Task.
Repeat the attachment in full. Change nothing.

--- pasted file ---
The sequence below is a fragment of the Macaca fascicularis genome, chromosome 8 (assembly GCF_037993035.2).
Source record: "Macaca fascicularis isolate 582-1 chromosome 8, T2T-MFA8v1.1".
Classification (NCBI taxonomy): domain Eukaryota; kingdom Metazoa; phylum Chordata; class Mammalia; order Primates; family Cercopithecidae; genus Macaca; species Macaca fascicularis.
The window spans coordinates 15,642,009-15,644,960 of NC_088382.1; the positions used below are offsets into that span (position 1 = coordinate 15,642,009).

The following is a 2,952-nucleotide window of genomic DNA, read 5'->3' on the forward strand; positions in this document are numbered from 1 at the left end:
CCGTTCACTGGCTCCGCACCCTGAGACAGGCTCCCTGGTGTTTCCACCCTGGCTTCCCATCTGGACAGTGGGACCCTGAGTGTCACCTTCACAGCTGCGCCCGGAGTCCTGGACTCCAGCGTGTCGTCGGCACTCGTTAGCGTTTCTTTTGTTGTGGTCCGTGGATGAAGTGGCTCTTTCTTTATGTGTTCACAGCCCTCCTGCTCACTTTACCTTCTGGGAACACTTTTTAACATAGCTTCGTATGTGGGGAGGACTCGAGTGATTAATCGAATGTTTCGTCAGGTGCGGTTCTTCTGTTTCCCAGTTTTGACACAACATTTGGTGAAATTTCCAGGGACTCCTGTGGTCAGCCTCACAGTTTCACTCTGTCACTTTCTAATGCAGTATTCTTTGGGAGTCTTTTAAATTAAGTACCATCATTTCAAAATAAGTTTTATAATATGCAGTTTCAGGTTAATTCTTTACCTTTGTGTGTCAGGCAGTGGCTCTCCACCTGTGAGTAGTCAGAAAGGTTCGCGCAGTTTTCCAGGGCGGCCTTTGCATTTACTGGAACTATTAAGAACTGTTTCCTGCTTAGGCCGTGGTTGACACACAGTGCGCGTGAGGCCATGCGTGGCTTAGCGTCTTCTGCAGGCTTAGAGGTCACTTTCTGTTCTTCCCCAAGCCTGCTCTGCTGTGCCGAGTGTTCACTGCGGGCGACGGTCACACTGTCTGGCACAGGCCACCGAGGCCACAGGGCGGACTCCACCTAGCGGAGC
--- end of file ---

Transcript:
The sequence below is a fragment of the Macaca fascicularis genome, chromosome 8 (assembly GCF_037993035.2).
Source record: "Macaca fascicularis isolate 582-1 chromosome 8, T2T-MFA8v1.1".
Classification (NCBI taxonomy): domain Eukaryota; kingdom Metazoa; phylum Chordata; class Mammalia; order Primates; family Cercopithecidae; genus Macaca; species Macaca fascicularis.
The window spans coordinates 15,642,009-15,644,960 of NC_088382.1; the positions used below are offsets into that span (position 1 = coordinate 15,642,009).

The following is a 2,952-nucleotide window of genomic DNA, read 5'->3' on the forward strand; positions in this document are numbered from 1 at the left end:
CCGTTCACTGGCTCCGCACCCTGAGACAGGCTCCCTGGTGTTTCCACCCTGGCTTCCCATCTGGACAGTGGGACCCTGAGTGTCACCTTCACAGCTGCGCCCGGAGTCCTGGACTCCAGCGTGTCGTCGGCACTCGTTAGCGTTTCTTTTGTTGTGGTCCGTGGATGAAGTGGCTCTTTCTTTATGTGTTCACAGCCCTCCTGCTCACTTTACCTTCTGGGAACACTTTTTAACATAGCTTCGTATGTGGGGAGGACTCGAGTGATTAATCGAATGTTTCGTCAGGTGCGGTTCTTCTGTTTCCCAGTTTTGACACAACATTTGGTGAAATTTCCAGGGACTCCTGTGGTCAGCCTCACAGTTTCACTCTGTCACTTTCTAATGCAGTATTCTTTGGGAGTCTTTTAAATTAAGTACCATCATTTCAAAATAAGTTTTATAATATGCAGTTTCAGGTTAATTCTTTACCTTTGTGTGTCAGGCAGTGGCTCTCCACCTGTGAGTAGTCAGAAAGGTTCGCGCAGTTTTCCAGGGCGGCCTTTGCATTTACTGGAACTATTAAGAACTGTTTCCTGCTTAGGCCGTGGTTGACACACAGTGCGCGTGAGGCCATGCGTGGCTTAGCGTCTTCTGCAGGCTTAGAGGTCACTTTCTGTTCTTCCCCAAGCCTGCTCTGCTGTGCCGAGTGTTCACTGCGGGCGACGGTCACACTGTCTGGCACAGGCCACCGAGGCCACAGGGCGGACTCCACCTAGCGGAGC